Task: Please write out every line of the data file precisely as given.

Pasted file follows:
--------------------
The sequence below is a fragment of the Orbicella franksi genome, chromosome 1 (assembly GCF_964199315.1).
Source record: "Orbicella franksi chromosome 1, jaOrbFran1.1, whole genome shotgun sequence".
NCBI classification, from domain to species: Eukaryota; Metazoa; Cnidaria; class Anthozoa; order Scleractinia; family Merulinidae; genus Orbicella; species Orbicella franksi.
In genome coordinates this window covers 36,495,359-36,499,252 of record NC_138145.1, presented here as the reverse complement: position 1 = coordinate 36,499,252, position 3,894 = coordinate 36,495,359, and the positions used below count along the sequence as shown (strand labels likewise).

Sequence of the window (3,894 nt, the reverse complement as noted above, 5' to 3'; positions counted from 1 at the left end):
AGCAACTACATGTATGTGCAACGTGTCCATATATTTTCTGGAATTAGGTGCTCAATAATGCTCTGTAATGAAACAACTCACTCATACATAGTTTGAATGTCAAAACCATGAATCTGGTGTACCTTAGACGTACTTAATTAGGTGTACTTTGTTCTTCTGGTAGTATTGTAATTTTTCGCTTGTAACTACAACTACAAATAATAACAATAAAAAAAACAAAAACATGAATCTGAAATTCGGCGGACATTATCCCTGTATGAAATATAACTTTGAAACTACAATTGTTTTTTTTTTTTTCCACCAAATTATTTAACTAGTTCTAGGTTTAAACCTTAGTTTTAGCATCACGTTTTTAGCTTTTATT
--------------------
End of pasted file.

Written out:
The sequence below is a fragment of the Orbicella franksi genome, chromosome 1 (assembly GCF_964199315.1).
Source record: "Orbicella franksi chromosome 1, jaOrbFran1.1, whole genome shotgun sequence".
NCBI classification, from domain to species: Eukaryota; Metazoa; Cnidaria; class Anthozoa; order Scleractinia; family Merulinidae; genus Orbicella; species Orbicella franksi.
In genome coordinates this window covers 36,495,359-36,499,252 of record NC_138145.1, presented here as the reverse complement: position 1 = coordinate 36,499,252, position 3,894 = coordinate 36,495,359, and the positions used below count along the sequence as shown (strand labels likewise).

Sequence of the window (3,894 nt, the reverse complement as noted above, 5' to 3'; positions counted from 1 at the left end):
AGCAACTACATGTATGTGCAACGTGTCCATATATTTTCTGGAATTAGGTGCTCAATAATGCTCTGTAATGAAACAACTCACTCATACATAGTTTGAATGTCAAAACCATGAATCTGGTGTACCTTAGACGTACTTAATTAGGTGTACTTTGTTCTTCTGGTAGTATTGTAATTTTTCGCTTGTAACTACAACTACAAATAATAACAATAAAAAAAACAAAAACATGAATCTGAAATTCGGCGGACATTATCCCTGTATGAAATATAACTTTGAAACTACAATTGTTTTTTTTTTTTTCCACCAAATTATTTAACTAGTTCTAGGTTTAAACCTTAGTTTTAGCATCACGTTTTTAGCTTTTATT